Helps and tips needed!

Hi all 

We have a small yard at the back. It is made up mostly of cracked concrete. We have had a few quotes around the 2500 mark to fix it up and put some decking in the corner. I want to do as much as possible to it by myself as it is only a small area. 

Would love some tips and help and see what other people would do with a yard like this. It is a bit of a mess at the moment as you can see in the picture! thanks 

Posts

  • NollieNollie Girona, Catalunya, Northen SpainPosts: 2,391
    I would dig up the concrete and pave it to make a little courtyard garden, incorporating a couple of small areas unpaved, for planting in the ground. Does it get much sun? Decide what is more important to you, a sunny seating area or sun for plants. Personally I would prioritise sun for me and plant shade loving plants in the shady bits.

    If you want to incorporate some planting areas but your soil is a bit rubbish or drainage poor, you could make a couple of raised beds for planting in, which would give you scope to plant a few climbers against the fence and underplant those with some perennials. Some plants do fine in pots but you have to be on the watering and feeding to keep them happy - given the choice, most plants would prefer to be in the ground.

    Wooden decking is a bit dated, gets slippery when wet, creates an area underneath ideal for rats, slugs and snails and rots eventually. There are some very smart composite decking systems available in shades of grey for a more contemporary look that are more easily maintained.
  • Papi JoPapi Jo Brittany, France Posts: 2,046
    Nollie said:

    Wooden decking is a bit dated, gets slippery when wet, creates an area underneath ideal for rats, slugs and snails and rots eventually. There are some very smart composite decking systems available in shades of grey for a more contemporary look that are more easily maintained.
    I had one of those "smart composite deckings" laid last year and heartily recommend them. Not cheap, though. More on my garden site here: http://www.rezeau.org/wp-garden/en/new-decking-for-the-terrace-garden-stairs/
    You are invited to a virtual visit of my garden (in English or in French).
  • FairygirlFairygirl west central ScotlandPosts: 25,872
    It largely depends on how handy you are. If you have the means to dig out the concrete, and then level the site, or create two levels if there's a bit of a slope, it would then be fairly straightforward to make the space usable.
    If it's shady, gravel is easy and inexpensive, and doesn;t get slippy like paving and decking, and if it's sunny you could do a mix of paving and gravel - [gravel is good for awkward spaces] or pave completely if you're able to do it. Raised beds would provide good planting opportunities, especially as the ground will be difficult to work with, or large pots and containers if you find that easier. 

    It's important to know how shady/sunny the site is when it comes to the planting too, and also what you will use the space for. As @Nollie ; says, most people will want somewhere to sit/eat, and also for drying washing, or providing a play area for children and so on. 
    Make a few sketches using a reasonably 'to scale' outline of the plot. That way, you can decide what you can do yourself, and what might need someone more skilled.  :)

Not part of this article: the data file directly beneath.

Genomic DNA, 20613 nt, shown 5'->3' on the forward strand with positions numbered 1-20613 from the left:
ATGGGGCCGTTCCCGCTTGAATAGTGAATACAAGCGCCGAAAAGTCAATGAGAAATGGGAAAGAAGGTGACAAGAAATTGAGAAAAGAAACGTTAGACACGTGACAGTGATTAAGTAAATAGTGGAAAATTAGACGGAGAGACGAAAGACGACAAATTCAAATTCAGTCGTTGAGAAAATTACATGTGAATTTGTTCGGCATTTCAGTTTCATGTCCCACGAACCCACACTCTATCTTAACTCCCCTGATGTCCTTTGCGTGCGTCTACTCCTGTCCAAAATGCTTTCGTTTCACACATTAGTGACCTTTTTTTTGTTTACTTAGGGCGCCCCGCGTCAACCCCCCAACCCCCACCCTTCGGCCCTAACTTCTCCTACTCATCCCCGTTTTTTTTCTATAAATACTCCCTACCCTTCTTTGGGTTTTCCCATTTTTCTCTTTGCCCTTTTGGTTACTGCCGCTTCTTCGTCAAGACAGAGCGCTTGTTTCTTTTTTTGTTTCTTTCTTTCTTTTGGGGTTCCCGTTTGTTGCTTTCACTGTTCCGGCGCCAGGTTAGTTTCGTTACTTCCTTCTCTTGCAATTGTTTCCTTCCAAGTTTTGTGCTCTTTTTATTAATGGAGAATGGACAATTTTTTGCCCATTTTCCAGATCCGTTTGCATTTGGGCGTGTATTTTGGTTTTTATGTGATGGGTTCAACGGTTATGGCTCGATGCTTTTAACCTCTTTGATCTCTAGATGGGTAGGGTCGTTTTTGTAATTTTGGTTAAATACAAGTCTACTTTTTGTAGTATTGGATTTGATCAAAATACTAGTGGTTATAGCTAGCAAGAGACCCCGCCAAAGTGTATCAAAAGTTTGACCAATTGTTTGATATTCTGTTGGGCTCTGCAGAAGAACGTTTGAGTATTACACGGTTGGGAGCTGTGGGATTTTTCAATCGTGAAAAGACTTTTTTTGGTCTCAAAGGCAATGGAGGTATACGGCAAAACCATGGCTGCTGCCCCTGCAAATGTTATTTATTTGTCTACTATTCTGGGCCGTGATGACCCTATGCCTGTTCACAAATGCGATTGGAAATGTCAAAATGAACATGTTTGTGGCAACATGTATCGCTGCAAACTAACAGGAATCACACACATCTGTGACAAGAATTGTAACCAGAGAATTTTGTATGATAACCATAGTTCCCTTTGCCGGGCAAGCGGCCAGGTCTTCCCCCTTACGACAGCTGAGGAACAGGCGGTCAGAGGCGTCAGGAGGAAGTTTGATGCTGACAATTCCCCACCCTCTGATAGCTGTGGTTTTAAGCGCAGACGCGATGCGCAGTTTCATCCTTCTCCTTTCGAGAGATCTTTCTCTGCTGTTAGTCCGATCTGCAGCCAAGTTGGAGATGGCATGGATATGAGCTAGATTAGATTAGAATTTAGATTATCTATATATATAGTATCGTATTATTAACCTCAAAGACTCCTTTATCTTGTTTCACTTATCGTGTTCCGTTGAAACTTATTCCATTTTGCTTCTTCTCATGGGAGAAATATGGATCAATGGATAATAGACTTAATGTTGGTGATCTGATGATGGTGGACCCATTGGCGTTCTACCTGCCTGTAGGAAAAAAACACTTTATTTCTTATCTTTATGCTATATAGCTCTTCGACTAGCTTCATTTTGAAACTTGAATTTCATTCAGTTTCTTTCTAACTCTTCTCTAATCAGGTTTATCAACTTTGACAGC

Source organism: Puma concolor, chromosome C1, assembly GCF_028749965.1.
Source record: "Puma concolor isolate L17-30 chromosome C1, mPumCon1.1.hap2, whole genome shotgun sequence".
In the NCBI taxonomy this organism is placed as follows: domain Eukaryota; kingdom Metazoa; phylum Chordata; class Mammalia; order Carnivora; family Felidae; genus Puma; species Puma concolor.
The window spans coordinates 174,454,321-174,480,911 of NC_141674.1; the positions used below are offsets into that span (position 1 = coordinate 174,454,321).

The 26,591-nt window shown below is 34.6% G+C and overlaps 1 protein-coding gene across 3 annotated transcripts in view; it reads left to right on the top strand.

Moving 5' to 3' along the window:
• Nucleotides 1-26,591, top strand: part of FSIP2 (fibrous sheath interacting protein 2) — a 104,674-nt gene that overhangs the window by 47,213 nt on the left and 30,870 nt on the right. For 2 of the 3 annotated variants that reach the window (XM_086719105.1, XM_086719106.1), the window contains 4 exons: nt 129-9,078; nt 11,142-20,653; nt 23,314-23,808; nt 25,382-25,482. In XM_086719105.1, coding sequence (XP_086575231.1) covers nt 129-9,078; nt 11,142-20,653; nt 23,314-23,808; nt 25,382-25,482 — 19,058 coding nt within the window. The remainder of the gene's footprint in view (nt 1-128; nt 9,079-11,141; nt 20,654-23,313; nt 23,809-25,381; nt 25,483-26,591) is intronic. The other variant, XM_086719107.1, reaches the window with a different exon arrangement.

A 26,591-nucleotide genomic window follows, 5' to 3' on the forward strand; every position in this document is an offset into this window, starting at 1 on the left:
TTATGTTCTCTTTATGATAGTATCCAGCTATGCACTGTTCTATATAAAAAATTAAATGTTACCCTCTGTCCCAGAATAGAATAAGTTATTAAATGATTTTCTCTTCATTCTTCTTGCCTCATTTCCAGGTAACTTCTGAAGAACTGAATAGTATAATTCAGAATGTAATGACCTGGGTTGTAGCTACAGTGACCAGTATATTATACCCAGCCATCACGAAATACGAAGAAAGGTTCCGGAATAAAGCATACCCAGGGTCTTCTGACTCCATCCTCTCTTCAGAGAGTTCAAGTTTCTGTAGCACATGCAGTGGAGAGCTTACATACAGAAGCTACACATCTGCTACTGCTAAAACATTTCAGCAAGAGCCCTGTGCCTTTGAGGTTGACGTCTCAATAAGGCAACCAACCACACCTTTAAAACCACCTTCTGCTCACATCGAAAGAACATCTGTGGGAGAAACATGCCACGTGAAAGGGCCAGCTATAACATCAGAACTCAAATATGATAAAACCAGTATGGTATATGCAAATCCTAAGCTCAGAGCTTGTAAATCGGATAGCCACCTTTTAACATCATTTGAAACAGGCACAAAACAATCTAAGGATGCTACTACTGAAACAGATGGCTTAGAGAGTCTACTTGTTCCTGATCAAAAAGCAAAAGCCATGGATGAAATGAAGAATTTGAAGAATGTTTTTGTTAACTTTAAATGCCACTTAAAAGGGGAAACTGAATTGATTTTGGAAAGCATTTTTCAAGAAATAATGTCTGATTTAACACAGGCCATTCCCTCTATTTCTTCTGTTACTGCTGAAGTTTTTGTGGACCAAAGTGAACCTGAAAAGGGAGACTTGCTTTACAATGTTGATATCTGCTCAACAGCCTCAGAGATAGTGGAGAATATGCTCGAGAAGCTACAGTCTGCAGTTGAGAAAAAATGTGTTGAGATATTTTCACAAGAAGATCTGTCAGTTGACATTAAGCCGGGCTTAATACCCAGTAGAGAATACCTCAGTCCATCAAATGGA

It's a place where beautiful isn't enough of a word....


  • NollieNollie Girona, Catalunya, Northen SpainPosts: 2,391
    It was yours I was thinking of @Papi Jo as I typed!
  • Thanks all. So as you can see in the image. The prospected seating area would be astroturfed and on a different level to the paved area. This would be a seating area, we get the sun most of the day in that area. The paved area would just be simple paving to keep it clean and tidy. The problem is the whole garden slopes down slightly towards the house. 
  • The astroturf is just an idea, a like the idea of grey composite decking in the corner for a smart look 

  • FairygirlFairygirl west central ScotlandPosts: 25,872
    That makes a difference then @tonyslater76. Is that part of the house in the pic? The slope looks as if it goes the other way.
    If the slope is downward to the house, it would be better to level that area, so that there's no problem with damp courses etc,  and make a small retaining wall to counteract the rest of the slope. That can be brick, block, timber, gabions etc, depending on your budget and skills. 
    It's a place where beautiful isn't enough of a word....


  • DovefromaboveDovefromabove Central Norfolk UKPosts: 55,538
    I can’t help it ... even the expensive ‘astroturf’ makes me think of the stuff that undertakers use to line graves and cover the mound of earth with at an interment. 

    Good paving is so much nicer. 😊 
    “I am not lost, for I know where I am. But however, where I am may be lost.” Winnie the Pooh







  • Fairygirl said:
    That makes a difference then @tonyslater76. Is that part of the house in the pic? The slope looks as if it goes the other way.
    If the slope is downward to the house, it would be better to level that area, so that there's no problem with damp courses etc,  and make a small retaining wall to counteract the rest of the slope. That can be brick, block, timber, gabions etc, depending on your budget and skills. 
    No that is an outhouse. The garden slopes away from that to the house 

  • Hazel-1Hazel-1 Posts: 2,229
    I’ve just noticed the face in the window next to the door ( 2nd pane in on bottom left) ! Gave me a shock 😱😁
    North East
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